Rock ’n roll pilgrimage

Admired series disappears into copyright limbo
Followup, 2008

The series contained so many musical clips that the producers apparently didn’t want to spend what it would take to extend their broadcast rights. For years, as a result, the series has not been available for broadcast or for purchase on DVD or videocassette. As a result, PBS’s online store began selling videos of Time-Warner’s rock history series not originally made for public TV, The History of Rock ‘N Roll. New York Times critic John O’Connor preferred the BBC/WGBH series. Buying extensive new rights to resume broadcasts of the famed doc series Eyes on the Prizecost hundreds of thousands of dollars in 2006.

Dear Impresario: Let’s recreate PBS as the citizens’ channel

In 1995, Current asked three of public TV’s highly regarded program-makers to write “Dear Impresario” letters to the next chief programmer at PBS — a position then vacant. Danny Schechter is the executive producer of Globalvision Inc., producers of Rights & Wrongs: Human Rights Television, which the previous PBS programmer, Jennifer Lawson, had declined to distribute. PBS’s future rests on a “vision thing.” We all know that systems generally are resistant to change, and that managers of most of our most venerable and vulnerable enterprises tend to be risk-adverse and prudent, seeking to be safe rather than sorry. Yet as we look at the landscape of modern life, we can see the wreckage of those institutions that clung to old ways of thinking and doing in a turbulent world.

The plans that went to Congress

Here are brutally shortened summaries of proposals in the two funding plans that went to Congress in spring 1995: “Common Sense for the Future” from CPB, and “The Road to Self-Sufficiency” from the quartet of the public stations’ major national organizations, APTS, NPR, PBS and PRI. CPB

Trust fund

Recommends a trust fund and says it has examined options for financing it, but doesn’t name them. “We look forward to exploring these and any other alternatives Congress may suggest to make such a trust fund viable.” A temporary financing mechanism would build up trust fund until it becomes large enough to pay out sufficient annual interest. As payout grows, federal appropriations could decline.

Two separate funding plans go up to the Hill

Pubcasters have given Congress two separate proposals for future funding of the field: one from CPB and the other a joint effort backed by APTS, NPR, PBS and Public Radio International. [Comparative summary.]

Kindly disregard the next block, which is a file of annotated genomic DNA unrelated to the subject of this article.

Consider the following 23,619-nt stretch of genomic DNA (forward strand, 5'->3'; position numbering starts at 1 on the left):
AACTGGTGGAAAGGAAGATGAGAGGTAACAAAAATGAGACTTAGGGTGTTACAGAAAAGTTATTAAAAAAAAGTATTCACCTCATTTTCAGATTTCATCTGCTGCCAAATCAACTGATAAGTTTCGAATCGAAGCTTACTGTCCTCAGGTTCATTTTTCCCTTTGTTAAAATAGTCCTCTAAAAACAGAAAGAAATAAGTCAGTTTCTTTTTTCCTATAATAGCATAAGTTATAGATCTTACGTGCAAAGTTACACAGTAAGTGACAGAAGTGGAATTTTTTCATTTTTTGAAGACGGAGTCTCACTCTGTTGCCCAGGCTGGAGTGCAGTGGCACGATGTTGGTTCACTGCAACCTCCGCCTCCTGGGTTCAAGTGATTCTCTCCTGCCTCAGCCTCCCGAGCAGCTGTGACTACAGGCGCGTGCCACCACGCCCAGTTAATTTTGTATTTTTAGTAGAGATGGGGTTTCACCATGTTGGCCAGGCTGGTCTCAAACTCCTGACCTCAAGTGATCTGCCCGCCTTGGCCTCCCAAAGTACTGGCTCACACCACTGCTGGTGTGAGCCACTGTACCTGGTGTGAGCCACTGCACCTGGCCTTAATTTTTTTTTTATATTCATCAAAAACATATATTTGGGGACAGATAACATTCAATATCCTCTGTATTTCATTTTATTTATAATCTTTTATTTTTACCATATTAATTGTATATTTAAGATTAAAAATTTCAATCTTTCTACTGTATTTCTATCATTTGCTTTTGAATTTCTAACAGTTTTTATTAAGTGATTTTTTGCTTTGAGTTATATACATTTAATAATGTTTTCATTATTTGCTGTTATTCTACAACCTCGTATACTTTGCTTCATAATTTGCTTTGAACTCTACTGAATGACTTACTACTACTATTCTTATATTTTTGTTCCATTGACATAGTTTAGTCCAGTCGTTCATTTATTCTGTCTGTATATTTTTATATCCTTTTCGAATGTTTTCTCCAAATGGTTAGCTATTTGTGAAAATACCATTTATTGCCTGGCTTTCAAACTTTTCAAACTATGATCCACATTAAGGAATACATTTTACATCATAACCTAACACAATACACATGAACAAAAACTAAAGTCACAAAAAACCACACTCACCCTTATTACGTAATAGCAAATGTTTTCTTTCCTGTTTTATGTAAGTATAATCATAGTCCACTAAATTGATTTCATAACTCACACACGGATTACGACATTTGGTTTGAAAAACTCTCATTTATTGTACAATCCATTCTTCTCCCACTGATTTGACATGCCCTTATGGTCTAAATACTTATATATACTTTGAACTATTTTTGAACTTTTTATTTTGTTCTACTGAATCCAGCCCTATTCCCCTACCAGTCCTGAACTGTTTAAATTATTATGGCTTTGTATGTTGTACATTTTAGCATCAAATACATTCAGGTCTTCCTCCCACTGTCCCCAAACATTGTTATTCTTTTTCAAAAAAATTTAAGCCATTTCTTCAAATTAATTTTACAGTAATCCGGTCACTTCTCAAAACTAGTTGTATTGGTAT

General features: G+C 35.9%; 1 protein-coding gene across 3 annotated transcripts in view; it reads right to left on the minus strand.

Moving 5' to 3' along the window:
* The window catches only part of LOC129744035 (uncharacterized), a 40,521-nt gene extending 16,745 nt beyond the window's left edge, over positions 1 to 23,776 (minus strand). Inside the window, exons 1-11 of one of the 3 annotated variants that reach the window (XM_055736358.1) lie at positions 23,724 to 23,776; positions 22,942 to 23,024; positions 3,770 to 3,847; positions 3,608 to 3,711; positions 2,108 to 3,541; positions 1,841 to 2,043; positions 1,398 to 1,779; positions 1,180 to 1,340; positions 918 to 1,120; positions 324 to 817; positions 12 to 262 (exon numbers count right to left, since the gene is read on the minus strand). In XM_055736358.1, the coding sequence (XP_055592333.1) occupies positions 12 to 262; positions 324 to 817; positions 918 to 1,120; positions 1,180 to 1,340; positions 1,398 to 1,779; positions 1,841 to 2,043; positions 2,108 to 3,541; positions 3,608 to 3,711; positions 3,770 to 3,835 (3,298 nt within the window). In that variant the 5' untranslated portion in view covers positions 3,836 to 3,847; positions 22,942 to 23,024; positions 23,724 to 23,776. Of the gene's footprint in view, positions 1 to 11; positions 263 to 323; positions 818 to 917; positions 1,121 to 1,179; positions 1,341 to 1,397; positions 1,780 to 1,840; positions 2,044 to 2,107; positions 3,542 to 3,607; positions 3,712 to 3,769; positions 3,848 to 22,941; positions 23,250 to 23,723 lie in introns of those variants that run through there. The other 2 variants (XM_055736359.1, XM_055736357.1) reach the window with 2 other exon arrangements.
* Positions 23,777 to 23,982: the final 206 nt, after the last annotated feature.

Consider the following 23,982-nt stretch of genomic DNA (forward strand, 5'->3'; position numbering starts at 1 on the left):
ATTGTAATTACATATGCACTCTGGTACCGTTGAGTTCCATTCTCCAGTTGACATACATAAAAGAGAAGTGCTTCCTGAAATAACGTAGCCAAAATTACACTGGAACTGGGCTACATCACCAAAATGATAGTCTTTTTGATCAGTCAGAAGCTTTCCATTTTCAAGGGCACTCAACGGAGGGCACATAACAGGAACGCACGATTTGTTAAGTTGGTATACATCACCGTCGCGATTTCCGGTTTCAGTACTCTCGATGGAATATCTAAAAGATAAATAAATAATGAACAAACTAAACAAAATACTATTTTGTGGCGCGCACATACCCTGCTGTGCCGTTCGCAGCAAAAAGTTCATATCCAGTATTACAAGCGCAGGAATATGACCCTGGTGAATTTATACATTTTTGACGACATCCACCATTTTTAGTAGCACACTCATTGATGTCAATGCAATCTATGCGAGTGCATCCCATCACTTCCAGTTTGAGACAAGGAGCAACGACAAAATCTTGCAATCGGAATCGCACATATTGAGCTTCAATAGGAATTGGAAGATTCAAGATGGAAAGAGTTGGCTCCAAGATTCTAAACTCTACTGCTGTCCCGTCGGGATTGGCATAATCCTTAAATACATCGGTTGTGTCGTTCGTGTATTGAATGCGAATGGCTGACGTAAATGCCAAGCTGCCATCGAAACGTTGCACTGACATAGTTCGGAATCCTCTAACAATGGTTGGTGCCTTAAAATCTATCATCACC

Both proposals took a dim view of the revenue potential of on-air advertising and placed greater hope in further enhancement of underwriting. But they diverged on several matters, with CPB detailing cost-saving proposals that will be controversial among some stations. Congress makes moderate cuts in CPB appropriations already passed
A House-Senate conference committee answered two of the questions hanging over public broadcasting: $275 million next year and $260 million the year after. For comparison, CPB funding this year is $285.6 million.

Feds reconsider PTFP grant policy questioned by Sen. Helms

After questioning by Sen. Jesse Helms (R-N.C.), the National Telecommunications and Information Administration has begun an internal review of its refusal of equipment grants to a North Carolina public radio station that carries 90 minutes of church programming on Sundays. Since early this year, NTIA has been threatening to rescind a $175,000 grant to Wake Forest University, Winston-Salem, N.C., for tower reconstruction at WFDD-FM, the university’s NPR-member station. NTIA grants officer George White told the university in a March 21 letter that it could receive the grant only if it dropped the religious programming, according to Helms.

Helms, a friend of Wake Forest President Thomas K. Hearn, intervened April 27 with a letter to NTIA Administrator Larry Irving, questioning the decision. As long as NTIA’s Public Telecommunications Facilities Program exists, Helms said, ”qualified recipients should not be discriminated against for broadcasting, once a week, a Sunday school and church service.”

NTIA this month informed the station that its grant decision was on hold and will be reviewed by the agency. It was not clear at Current press time whether NTIA was reviewing its broader policy rejecting grant requests from other public radio stations that carry some religious programming.

Carlson disavows Duggan’s strong attack on advertising

PBS President Ervin Duggan’s strongly worded opposition to advertising created a public rift in the “presidents group” that has been coordinating relations with Congress. In a speech April 11, Duggan said that public TV, if deprived of federal aid, would be tempted to turn to advertising, which he compared to prostitution. The right-wing <em>Washington Times</em> promptly headlined, “PBS chief portrays Republicans as cruel pimps of privatization,” which upset some Republicans including House Appropriations Chairman Robert Livingston (La). “I really can’t discuss this,” CPB President Richard Carlson told the newspaper later, “but we’re trying to do serious work here and I wish people would stop making speeches like this.”

Carlson called Livingston to disassociate himself from Duggan’s remarks, the <em>Times</em> reported, and sent a similar note to the CPB Board. Duggan meanwhile complained to the <em>Times</em> that its reporter had “deliberately distorted” his speech, which “attacked no one” and was not disrespectful.